Friday, June 20, 2008

Worse than I expected

Yesterday I wrote that while I hoped Barack Obama would come out against the FISA "compromise" legislation, I didn't think he would do it. Well today he made a statement on the bill's passage in the House and boy did he not do it. It was enough to earn Atrios' "Wanker of the Day", for I believe for the first time ever, and deservedly so.

By way of throwing a bone to his anti-illegal spying base, he acknowledges the obvious:
"There is... little doubt that the Bush Administration, with the cooperation of major telecommunications companies, has abused that authority and undermined the Constitution by intercepting the communications of innocent Americans without their knowledge or the required court orders."
Then he moves on to previous positions he's taken that we agree with:
"That is why last year I opposed the so-called Protect America Act, which expanded the surveillance powers of the government without sufficient independent oversight to protect the privacy and civil liberties of innocent Americans. I have also opposed the granting of retroactive immunity to those who were allegedly complicit in acts of illegal spying in the past."
Operative phrase: "in the past." But if he supports today's bill, it must have some pretty great stuff in it:
"Under this compromise legislation, an important tool in the fight against terrorism will continue, but the President's illegal program of warrantless surveillance will be over. It restores FISA and existing criminal wiretap statutes as the exclusive means to conduct surveillance - making it clear that the President cannot circumvent the law and disregard the civil liberties of the American people."
The thing is, though, that FISA doesn't really need "restoration" as the exclusive means to conduct (electronic) surveillance. It has this thing in it called an "exclusivity provision," so it kind of came pre-restored. And to just about everybody outside the Bush administration, and a goodly number of people in it, including his Attorney General, it was already pretty clear that the president can't "circumvent" it.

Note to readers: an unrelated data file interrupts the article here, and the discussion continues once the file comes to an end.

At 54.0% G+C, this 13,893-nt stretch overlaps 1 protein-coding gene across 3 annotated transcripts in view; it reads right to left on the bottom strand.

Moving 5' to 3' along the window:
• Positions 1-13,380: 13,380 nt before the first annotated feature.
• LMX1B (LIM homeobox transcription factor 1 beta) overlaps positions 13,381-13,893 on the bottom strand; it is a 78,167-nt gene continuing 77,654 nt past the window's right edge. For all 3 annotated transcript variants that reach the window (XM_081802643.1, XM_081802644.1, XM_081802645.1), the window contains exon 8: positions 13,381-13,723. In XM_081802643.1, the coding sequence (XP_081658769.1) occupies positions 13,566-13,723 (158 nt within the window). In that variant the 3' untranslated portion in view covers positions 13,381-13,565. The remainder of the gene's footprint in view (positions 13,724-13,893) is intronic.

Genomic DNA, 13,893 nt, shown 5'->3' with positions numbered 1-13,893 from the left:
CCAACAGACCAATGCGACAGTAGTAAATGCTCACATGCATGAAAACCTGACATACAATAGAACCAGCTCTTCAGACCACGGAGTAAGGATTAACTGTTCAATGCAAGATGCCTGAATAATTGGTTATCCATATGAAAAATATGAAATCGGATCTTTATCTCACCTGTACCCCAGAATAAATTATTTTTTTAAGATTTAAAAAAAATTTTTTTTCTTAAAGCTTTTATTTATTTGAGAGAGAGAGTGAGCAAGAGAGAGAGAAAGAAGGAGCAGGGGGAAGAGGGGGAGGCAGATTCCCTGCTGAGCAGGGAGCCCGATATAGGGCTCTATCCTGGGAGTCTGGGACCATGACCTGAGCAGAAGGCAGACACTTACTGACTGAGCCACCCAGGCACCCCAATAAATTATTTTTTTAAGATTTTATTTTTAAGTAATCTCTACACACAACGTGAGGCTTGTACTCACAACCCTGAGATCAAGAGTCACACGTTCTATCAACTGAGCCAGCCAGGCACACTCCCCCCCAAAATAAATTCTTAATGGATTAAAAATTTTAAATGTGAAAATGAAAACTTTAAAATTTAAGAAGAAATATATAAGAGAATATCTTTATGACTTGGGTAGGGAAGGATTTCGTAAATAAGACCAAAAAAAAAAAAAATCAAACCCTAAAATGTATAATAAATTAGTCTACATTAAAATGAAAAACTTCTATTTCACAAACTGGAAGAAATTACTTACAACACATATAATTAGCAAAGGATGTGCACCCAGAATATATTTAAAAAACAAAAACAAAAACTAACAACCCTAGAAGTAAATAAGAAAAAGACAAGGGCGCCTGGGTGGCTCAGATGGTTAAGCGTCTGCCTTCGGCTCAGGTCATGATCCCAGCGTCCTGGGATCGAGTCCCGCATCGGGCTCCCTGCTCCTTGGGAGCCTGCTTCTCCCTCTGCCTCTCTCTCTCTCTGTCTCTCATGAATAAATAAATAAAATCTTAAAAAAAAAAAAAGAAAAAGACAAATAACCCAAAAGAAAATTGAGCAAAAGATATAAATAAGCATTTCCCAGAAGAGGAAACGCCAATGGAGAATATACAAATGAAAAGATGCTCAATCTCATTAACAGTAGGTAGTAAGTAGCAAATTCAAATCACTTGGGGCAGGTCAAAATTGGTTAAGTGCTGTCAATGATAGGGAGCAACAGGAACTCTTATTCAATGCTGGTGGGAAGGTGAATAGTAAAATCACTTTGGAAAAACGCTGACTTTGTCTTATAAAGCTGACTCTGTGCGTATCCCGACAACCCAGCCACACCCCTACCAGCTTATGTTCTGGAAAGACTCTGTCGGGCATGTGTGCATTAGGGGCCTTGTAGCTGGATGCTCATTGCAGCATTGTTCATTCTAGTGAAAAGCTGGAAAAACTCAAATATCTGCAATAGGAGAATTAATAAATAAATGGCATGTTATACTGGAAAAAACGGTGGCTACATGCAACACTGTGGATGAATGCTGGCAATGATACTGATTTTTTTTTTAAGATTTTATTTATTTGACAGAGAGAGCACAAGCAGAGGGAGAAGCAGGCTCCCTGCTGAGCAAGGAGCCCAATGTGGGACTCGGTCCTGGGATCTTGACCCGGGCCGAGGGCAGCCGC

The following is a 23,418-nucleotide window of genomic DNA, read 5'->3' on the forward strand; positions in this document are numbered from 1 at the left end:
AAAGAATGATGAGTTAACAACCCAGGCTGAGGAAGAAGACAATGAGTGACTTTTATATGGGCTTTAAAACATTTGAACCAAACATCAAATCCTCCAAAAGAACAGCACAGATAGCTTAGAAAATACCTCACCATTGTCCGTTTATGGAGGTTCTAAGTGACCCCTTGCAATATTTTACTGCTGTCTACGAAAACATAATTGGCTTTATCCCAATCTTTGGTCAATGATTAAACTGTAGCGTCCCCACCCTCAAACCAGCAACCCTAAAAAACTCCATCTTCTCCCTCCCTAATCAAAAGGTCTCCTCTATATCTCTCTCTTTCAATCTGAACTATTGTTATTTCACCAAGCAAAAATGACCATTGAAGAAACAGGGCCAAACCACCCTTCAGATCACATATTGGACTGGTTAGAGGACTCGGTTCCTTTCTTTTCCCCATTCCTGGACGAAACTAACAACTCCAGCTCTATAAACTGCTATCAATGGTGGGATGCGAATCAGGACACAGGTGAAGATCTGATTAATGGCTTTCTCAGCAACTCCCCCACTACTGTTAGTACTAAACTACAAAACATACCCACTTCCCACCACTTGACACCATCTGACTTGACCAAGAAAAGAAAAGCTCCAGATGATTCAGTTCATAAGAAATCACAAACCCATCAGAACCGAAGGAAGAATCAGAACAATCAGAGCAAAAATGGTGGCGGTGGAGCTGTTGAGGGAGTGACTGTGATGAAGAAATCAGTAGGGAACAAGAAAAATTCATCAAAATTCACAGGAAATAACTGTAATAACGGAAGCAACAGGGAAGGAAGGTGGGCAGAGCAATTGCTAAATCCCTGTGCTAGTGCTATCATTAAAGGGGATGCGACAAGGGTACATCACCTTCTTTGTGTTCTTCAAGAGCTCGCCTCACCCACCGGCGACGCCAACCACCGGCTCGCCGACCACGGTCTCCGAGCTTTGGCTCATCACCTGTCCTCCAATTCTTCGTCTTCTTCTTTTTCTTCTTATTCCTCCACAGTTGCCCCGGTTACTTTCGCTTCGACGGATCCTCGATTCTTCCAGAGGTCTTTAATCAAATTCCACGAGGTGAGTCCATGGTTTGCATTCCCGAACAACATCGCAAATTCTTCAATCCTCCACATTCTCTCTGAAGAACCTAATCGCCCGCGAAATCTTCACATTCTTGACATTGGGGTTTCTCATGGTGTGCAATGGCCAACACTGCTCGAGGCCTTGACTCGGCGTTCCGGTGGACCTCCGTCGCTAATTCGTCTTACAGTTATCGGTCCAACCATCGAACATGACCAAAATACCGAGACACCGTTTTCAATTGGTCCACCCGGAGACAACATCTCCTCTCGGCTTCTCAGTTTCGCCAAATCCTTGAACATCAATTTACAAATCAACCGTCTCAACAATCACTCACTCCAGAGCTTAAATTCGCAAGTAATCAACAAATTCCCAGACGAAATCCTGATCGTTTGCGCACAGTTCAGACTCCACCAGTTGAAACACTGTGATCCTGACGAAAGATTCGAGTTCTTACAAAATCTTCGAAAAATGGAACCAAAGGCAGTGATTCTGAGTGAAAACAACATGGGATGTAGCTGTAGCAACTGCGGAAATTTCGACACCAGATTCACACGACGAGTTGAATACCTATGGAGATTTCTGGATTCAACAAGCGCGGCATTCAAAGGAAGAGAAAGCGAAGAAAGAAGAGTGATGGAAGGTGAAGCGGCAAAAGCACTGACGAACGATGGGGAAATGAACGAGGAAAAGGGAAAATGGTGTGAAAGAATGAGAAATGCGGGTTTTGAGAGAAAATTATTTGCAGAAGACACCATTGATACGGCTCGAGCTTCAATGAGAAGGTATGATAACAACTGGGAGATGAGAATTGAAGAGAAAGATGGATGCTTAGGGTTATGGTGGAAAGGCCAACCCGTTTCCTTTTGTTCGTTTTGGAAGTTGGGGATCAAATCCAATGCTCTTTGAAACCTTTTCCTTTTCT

It's time to break the news:
"It does, however, grant retroactive immunity, and I will work in the Senate to remove this provision so that we can seek full accountability for past offenses."
Hmmm... Wouldn't a good way of seeking full accountability for past offenses be to oppose any legislation that grants retroactive immunity? I mean that may be a little inside the box, butI think there's something to it.

Anyway as I said I didn't expect him to take a stand against the bill, so I shouldn't act all shocked, but right at the end the statement takes a hard turn from the ineffectual to the pernicious:
"It is not all that I would want. But given the legitimate threats we face, providing effective intelligence collection tools with appropriate safeguards is too important to delay. So I support the compromise..."
Emphasis mine, because it's so awful. The problem, of course, is not that he believes we face legitimate threats. It's that everyone believes we face legitimate threats! After claiming to share the very concerns of the people who oppose the bill, he turns around and depicts the debate over it as being between terrorism believers and terrorism skeptics, with the latter endangering America.

So yeah, wankery indeed. I'm setting pretty modest expectations here, Barack. I sure hope the estimates for political courage don't need to be revised further downward.

1 comment:

Anonymous said...

This is disappointing news. Thanks for keepin' us alert. It is all to easy to get caught up in a charmer. It is good to be reminded to keep a little healthy skepticism around. Politics, oye. David Brooks has some interesting thoughts on old "fast Eddie Obama." If you haven't yet check it out.

I'm not loosing faith (I need it too much right now), but like I said ... politics ...